MANILA, Philippines — Easing the Constitution’s protectionist provisions will not give the economy a shot in the arm to rebound from the coronavirus onslaught, a non-profit think tank said Wednesday.
As House lawmakers resumed deliberations on charter change on Wednesday to lift economic restrictions, IBON Foundation warned that tinkering with the constitution “will have zero efficacy for recovery, while having huge adverse side effects.”
In the contrary, it said, charter provisions that limits foreign ownership to 40% in select industries like public utilities and media “are not binding constraints” to development, but rather “effective measures for exercising control over foreign capital” to allow local industries to prosper.
It was House Speaker Lord Allan Velasco himself who suddenly ordered last week the revival of Cha-Cha talks at the Lower House supposedly to bring in more job-generating foreign capital to help the economy heal from a pandemic-induced recession.
The idea is to insert the phrase “unless otherwise provided by law” in Article XII (National Patrimony and Economy), Article XIV (Education, Science and Technology, Arts, Culture, and Sports), and Article XVI (General Provisions) to relax limits on foreign participation in some sectors.
But Velasco’s justification did not convince IBON, which said a large fiscal stimulus from the government would have done the job. The Duterte administration has been reluctant to overshoot its budget deficit limits despite rising pandemic needs, and the think tank said this hampered economic activity as a whole.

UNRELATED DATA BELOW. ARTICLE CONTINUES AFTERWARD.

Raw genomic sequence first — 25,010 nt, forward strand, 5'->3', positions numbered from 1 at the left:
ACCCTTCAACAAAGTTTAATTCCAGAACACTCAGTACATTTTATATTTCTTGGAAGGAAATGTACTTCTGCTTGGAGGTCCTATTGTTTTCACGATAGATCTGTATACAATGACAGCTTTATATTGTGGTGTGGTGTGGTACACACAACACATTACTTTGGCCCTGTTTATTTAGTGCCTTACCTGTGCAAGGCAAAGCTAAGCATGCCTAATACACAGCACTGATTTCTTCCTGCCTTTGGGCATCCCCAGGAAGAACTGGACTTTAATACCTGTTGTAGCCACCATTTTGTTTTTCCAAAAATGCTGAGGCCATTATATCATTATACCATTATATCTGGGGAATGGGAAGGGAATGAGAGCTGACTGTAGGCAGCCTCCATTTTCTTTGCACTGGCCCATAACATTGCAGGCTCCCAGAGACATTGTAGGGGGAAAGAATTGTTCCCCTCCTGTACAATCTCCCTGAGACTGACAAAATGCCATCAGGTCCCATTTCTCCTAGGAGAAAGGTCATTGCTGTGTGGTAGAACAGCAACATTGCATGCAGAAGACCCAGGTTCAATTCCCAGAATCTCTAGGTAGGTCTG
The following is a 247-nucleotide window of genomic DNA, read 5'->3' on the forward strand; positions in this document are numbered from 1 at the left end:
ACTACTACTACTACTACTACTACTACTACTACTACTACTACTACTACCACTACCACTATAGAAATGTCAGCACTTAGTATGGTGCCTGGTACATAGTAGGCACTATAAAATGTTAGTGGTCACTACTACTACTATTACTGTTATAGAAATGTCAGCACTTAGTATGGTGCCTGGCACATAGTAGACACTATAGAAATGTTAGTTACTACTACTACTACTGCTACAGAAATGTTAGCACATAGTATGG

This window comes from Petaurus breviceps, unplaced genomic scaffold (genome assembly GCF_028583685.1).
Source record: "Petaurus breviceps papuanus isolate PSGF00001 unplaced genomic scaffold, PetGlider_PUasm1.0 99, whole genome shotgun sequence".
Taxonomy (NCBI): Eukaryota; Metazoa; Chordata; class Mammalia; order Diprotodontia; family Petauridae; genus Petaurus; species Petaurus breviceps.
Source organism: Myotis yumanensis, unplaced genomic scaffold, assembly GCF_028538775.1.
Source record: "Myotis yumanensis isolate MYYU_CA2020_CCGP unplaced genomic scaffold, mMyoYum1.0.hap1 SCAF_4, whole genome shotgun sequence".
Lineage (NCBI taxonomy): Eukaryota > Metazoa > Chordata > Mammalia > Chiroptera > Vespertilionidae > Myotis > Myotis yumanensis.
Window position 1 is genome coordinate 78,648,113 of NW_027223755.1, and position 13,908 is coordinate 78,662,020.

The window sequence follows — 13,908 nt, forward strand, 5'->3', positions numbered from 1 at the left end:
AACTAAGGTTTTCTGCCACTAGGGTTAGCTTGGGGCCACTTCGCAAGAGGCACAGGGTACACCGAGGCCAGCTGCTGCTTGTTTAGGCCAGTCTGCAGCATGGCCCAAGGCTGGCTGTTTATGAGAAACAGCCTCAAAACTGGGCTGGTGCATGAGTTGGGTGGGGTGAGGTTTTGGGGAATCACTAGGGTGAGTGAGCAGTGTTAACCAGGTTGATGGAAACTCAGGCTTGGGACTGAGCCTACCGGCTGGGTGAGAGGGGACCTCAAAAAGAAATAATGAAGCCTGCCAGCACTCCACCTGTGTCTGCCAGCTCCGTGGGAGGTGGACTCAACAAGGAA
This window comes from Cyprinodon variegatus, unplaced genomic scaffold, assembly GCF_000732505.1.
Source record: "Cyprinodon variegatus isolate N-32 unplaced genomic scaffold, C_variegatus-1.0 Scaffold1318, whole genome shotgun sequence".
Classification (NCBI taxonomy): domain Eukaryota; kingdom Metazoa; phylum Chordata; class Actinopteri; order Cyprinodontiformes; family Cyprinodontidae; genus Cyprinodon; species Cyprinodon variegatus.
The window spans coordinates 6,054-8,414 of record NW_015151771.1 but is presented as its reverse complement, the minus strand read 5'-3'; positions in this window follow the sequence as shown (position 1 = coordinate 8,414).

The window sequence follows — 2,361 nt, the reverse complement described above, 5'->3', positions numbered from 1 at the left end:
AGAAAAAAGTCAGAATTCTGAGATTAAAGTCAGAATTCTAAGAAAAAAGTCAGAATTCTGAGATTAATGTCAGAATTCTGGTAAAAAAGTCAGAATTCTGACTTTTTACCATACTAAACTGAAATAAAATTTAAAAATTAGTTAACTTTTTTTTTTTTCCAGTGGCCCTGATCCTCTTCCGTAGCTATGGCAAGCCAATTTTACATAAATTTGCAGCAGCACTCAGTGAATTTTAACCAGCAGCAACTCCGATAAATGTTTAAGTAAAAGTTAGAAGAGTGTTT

Worse, IBON said this is not bound to change in 2021 when the P4.5-trillion national budget represented only a 9.9% increase from last year’s P4.1 trillion. This was a much smaller increase than the 11.6% year-on-year jump in 2017, 12% in 2018 and 10.1% in 2019 and 12% in 2020, as per budget data.
“Addressing the lack of fiscal stimulus to help the economy recover is more urgent than charter change,” the think tank said.
“A large stimulus package closer in magnitude to the projected P1.74 trillion contraction in GDP in 2020 will immediately spur growth, raise employment and improve the welfare of poor households…,” it added.
FDI barely contributed to progress
Ultimately however, IBON said history showed charter restrictions were not hurdles to foreign direct investments that grew substantially from $1.3 billion in FDI stock in 1980 to $88 billion in 2019. Despite the increase, they argued FDI has really not contributed to economic prosperity as proven by declining manufacturing activity, where typically FDI inflows should have been healthy.
Indeed, IBON said FDI for development’s sake is a “myth,” saying that local industries would need to develop first before regulations against foreign intervention are eased.
It cited evidence from developmental states of South Korea and Taiwan which in the 1980s restricted foreign imports to develop their own factories, while adding it does not make sense to open up the economy as the rest of the world are enforcing investment controls and protectionist measures.
“The policy question is not so much how to attract foreign investment per se but rather what needs to be done for foreign capital to contribute to real long-term national development,” it said.